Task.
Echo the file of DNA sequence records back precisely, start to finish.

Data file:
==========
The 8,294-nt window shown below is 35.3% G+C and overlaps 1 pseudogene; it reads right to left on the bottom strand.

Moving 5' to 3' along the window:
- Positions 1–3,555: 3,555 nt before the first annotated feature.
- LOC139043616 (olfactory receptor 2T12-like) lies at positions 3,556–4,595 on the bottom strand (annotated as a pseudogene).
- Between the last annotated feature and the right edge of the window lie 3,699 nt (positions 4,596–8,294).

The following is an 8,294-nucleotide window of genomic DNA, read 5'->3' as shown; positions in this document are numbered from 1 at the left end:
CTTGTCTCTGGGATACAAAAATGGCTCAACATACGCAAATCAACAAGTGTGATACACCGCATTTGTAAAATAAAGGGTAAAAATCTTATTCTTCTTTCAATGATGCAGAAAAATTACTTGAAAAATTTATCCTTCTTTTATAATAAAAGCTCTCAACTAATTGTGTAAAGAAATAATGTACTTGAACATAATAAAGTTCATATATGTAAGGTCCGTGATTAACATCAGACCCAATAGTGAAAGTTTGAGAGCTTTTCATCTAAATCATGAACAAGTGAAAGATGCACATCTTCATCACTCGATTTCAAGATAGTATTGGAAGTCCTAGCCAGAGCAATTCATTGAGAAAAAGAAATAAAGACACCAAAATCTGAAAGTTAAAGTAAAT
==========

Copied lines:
The 8,294-nt window shown below is 35.3% G+C and overlaps 1 pseudogene; it reads right to left on the bottom strand.

Moving 5' to 3' along the window:
- Positions 1–3,555: 3,555 nt before the first annotated feature.
- LOC139043616 (olfactory receptor 2T12-like) lies at positions 3,556–4,595 on the bottom strand (annotated as a pseudogene).
- Between the last annotated feature and the right edge of the window lie 3,699 nt (positions 4,596–8,294).

The following is an 8,294-nucleotide window of genomic DNA, read 5'->3' as shown; positions in this document are numbered from 1 at the left end:
CTTGTCTCTGGGATACAAAAATGGCTCAACATACGCAAATCAACAAGTGTGATACACCGCATTTGTAAAATAAAGGGTAAAAATCTTATTCTTCTTTCAATGATGCAGAAAAATTACTTGAAAAATTTATCCTTCTTTTATAATAAAAGCTCTCAACTAATTGTGTAAAGAAATAATGTACTTGAACATAATAAAGTTCATATATGTAAGGTCCGTGATTAACATCAGACCCAATAGTGAAAGTTTGAGAGCTTTTCATCTAAATCATGAACAAGTGAAAGATGCACATCTTCATCACTCGATTTCAAGATAGTATTGGAAGTCCTAGCCAGAGCAATTCATTGAGAAAAAGAAATAAAGACACCAAAATCTGAAAGTTAAAGTAAAT